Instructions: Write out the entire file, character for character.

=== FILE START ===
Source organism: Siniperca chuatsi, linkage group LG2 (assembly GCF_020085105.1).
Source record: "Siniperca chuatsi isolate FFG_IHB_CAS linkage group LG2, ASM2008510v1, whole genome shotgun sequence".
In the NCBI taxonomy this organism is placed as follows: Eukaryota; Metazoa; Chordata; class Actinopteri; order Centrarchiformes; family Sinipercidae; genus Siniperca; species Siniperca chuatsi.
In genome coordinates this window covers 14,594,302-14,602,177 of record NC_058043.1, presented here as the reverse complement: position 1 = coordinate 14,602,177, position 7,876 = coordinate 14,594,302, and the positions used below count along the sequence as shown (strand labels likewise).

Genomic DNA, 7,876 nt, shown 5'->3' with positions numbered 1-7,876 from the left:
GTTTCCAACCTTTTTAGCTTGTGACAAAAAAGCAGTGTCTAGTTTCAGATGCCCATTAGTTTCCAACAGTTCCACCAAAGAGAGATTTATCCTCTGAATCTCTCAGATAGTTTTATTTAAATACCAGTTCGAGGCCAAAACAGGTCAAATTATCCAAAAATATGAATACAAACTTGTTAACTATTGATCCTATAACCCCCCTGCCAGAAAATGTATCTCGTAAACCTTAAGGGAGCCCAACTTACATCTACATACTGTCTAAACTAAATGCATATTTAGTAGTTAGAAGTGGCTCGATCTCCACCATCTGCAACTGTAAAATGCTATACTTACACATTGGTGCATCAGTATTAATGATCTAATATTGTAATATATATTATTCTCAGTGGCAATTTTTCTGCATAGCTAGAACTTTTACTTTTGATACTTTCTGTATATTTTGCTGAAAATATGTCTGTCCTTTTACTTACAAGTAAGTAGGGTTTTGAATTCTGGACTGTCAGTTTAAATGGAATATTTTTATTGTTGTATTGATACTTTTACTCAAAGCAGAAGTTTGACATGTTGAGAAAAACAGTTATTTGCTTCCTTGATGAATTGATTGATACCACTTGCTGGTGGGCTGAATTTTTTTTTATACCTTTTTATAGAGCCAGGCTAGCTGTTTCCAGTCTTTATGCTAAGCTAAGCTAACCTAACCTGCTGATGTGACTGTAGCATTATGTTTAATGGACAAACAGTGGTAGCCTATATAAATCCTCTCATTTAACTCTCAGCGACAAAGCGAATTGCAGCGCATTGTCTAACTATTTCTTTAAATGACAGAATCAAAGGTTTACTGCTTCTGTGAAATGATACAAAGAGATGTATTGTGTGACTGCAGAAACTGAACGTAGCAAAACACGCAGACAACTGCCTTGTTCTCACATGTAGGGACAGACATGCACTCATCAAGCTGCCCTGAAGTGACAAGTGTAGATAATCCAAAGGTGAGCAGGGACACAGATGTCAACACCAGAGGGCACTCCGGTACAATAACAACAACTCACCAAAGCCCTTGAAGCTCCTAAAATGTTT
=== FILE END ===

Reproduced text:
Source organism: Siniperca chuatsi, linkage group LG2 (assembly GCF_020085105.1).
Source record: "Siniperca chuatsi isolate FFG_IHB_CAS linkage group LG2, ASM2008510v1, whole genome shotgun sequence".
In the NCBI taxonomy this organism is placed as follows: Eukaryota; Metazoa; Chordata; class Actinopteri; order Centrarchiformes; family Sinipercidae; genus Siniperca; species Siniperca chuatsi.
In genome coordinates this window covers 14,594,302-14,602,177 of record NC_058043.1, presented here as the reverse complement: position 1 = coordinate 14,602,177, position 7,876 = coordinate 14,594,302, and the positions used below count along the sequence as shown (strand labels likewise).

Genomic DNA, 7,876 nt, shown 5'->3' with positions numbered 1-7,876 from the left:
GTTTCCAACCTTTTTAGCTTGTGACAAAAAAGCAGTGTCTAGTTTCAGATGCCCATTAGTTTCCAACAGTTCCACCAAAGAGAGATTTATCCTCTGAATCTCTCAGATAGTTTTATTTAAATACCAGTTCGAGGCCAAAACAGGTCAAATTATCCAAAAATATGAATACAAACTTGTTAACTATTGATCCTATAACCCCCCTGCCAGAAAATGTATCTCGTAAACCTTAAGGGAGCCCAACTTACATCTACATACTGTCTAAACTAAATGCATATTTAGTAGTTAGAAGTGGCTCGATCTCCACCATCTGCAACTGTAAAATGCTATACTTACACATTGGTGCATCAGTATTAATGATCTAATATTGTAATATATATTATTCTCAGTGGCAATTTTTCTGCATAGCTAGAACTTTTACTTTTGATACTTTCTGTATATTTTGCTGAAAATATGTCTGTCCTTTTACTTACAAGTAAGTAGGGTTTTGAATTCTGGACTGTCAGTTTAAATGGAATATTTTTATTGTTGTATTGATACTTTTACTCAAAGCAGAAGTTTGACATGTTGAGAAAAACAGTTATTTGCTTCCTTGATGAATTGATTGATACCACTTGCTGGTGGGCTGAATTTTTTTTTATACCTTTTTATAGAGCCAGGCTAGCTGTTTCCAGTCTTTATGCTAAGCTAAGCTAACCTAACCTGCTGATGTGACTGTAGCATTATGTTTAATGGACAAACAGTGGTAGCCTATATAAATCCTCTCATTTAACTCTCAGCGACAAAGCGAATTGCAGCGCATTGTCTAACTATTTCTTTAAATGACAGAATCAAAGGTTTACTGCTTCTGTGAAATGATACAAAGAGATGTATTGTGTGACTGCAGAAACTGAACGTAGCAAAACACGCAGACAACTGCCTTGTTCTCACATGTAGGGACAGACATGCACTCATCAAGCTGCCCTGAAGTGACAAGTGTAGATAATCCAAAGGTGAGCAGGGACACAGATGTCAACACCAGAGGGCACTCCGGTACAATAACAACAACTCACCAAAGCCCTTGAAGCTCCTAAAATGTTT